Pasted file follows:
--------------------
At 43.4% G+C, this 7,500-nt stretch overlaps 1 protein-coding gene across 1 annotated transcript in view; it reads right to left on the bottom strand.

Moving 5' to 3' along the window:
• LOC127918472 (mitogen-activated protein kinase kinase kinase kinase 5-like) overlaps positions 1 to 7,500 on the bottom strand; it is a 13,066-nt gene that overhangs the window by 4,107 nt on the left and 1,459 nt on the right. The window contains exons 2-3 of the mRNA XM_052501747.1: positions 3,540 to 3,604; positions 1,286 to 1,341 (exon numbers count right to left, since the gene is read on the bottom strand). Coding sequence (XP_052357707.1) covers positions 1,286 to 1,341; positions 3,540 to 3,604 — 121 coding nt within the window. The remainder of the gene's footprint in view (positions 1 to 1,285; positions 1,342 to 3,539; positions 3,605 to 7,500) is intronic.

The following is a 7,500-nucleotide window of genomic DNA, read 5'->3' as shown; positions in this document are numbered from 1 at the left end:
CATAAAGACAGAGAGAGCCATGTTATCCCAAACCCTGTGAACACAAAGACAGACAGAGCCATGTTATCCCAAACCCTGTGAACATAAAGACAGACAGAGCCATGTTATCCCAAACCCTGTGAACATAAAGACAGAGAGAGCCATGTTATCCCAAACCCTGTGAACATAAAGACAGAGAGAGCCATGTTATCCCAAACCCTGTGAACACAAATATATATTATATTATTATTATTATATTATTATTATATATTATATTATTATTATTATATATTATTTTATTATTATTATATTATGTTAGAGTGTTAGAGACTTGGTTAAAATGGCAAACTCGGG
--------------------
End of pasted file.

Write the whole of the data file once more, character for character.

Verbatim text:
At 43.4% G+C, this 7,500-nt stretch overlaps 1 protein-coding gene across 1 annotated transcript in view; it reads right to left on the bottom strand.

Moving 5' to 3' along the window:
• LOC127918472 (mitogen-activated protein kinase kinase kinase kinase 5-like) overlaps positions 1 to 7,500 on the bottom strand; it is a 13,066-nt gene that overhangs the window by 4,107 nt on the left and 1,459 nt on the right. The window contains exons 2-3 of the mRNA XM_052501747.1: positions 3,540 to 3,604; positions 1,286 to 1,341 (exon numbers count right to left, since the gene is read on the bottom strand). Coding sequence (XP_052357707.1) covers positions 1,286 to 1,341; positions 3,540 to 3,604 — 121 coding nt within the window. The remainder of the gene's footprint in view (positions 1 to 1,285; positions 1,342 to 3,539; positions 3,605 to 7,500) is intronic.

The following is a 7,500-nucleotide window of genomic DNA, read 5'->3' as shown; positions in this document are numbered from 1 at the left end:
CATAAAGACAGAGAGAGCCATGTTATCCCAAACCCTGTGAACACAAAGACAGACAGAGCCATGTTATCCCAAACCCTGTGAACATAAAGACAGACAGAGCCATGTTATCCCAAACCCTGTGAACATAAAGACAGAGAGAGCCATGTTATCCCAAACCCTGTGAACATAAAGACAGAGAGAGCCATGTTATCCCAAACCCTGTGAACACAAATATATATTATATTATTATTATTATATTATTATTATATATTATATTATTATTATTATATATTATTTTATTATTATTATATTATGTTAGAGTGTTAGAGACTTGGTTAAAATGGCAAACTCGGG